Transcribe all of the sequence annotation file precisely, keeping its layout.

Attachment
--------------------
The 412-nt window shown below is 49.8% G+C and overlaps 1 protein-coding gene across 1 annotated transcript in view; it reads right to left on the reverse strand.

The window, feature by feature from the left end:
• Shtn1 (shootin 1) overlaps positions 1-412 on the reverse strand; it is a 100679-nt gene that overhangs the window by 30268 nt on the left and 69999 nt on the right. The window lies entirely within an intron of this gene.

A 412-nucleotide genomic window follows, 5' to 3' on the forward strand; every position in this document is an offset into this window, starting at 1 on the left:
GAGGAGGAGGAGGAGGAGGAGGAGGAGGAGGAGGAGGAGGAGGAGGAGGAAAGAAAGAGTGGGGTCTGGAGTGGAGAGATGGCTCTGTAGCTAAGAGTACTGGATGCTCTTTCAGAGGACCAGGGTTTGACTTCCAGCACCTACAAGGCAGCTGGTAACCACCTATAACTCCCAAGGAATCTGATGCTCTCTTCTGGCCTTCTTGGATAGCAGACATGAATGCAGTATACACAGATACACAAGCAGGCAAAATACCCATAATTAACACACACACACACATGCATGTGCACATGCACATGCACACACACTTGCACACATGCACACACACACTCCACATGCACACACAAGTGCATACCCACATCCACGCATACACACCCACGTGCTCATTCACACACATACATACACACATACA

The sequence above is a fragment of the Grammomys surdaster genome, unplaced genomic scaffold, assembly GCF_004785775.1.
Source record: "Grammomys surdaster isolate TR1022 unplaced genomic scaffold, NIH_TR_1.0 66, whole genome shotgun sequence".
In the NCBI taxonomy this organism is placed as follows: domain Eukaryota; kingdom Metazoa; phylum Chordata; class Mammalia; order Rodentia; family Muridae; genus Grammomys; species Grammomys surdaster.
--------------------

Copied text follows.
The 412-nt window shown below is 49.8% G+C and overlaps 1 protein-coding gene across 1 annotated transcript in view; it reads right to left on the reverse strand.

The window, feature by feature from the left end:
• Shtn1 (shootin 1) overlaps positions 1-412 on the reverse strand; it is a 100679-nt gene that overhangs the window by 30268 nt on the left and 69999 nt on the right. The window lies entirely within an intron of this gene.

A 412-nucleotide genomic window follows, 5' to 3' on the forward strand; every position in this document is an offset into this window, starting at 1 on the left:
GAGGAGGAGGAGGAGGAGGAGGAGGAGGAGGAGGAGGAGGAGGAGGAGGAAAGAAAGAGTGGGGTCTGGAGTGGAGAGATGGCTCTGTAGCTAAGAGTACTGGATGCTCTTTCAGAGGACCAGGGTTTGACTTCCAGCACCTACAAGGCAGCTGGTAACCACCTATAACTCCCAAGGAATCTGATGCTCTCTTCTGGCCTTCTTGGATAGCAGACATGAATGCAGTATACACAGATACACAAGCAGGCAAAATACCCATAATTAACACACACACACACATGCATGTGCACATGCACATGCACACACACTTGCACACATGCACACACACACTCCACATGCACACACAAGTGCATACCCACATCCACGCATACACACCCACGTGCTCATTCACACACATACATACACACATACA

The sequence above is a fragment of the Grammomys surdaster genome, unplaced genomic scaffold, assembly GCF_004785775.1.
Source record: "Grammomys surdaster isolate TR1022 unplaced genomic scaffold, NIH_TR_1.0 66, whole genome shotgun sequence".
In the NCBI taxonomy this organism is placed as follows: domain Eukaryota; kingdom Metazoa; phylum Chordata; class Mammalia; order Rodentia; family Muridae; genus Grammomys; species Grammomys surdaster.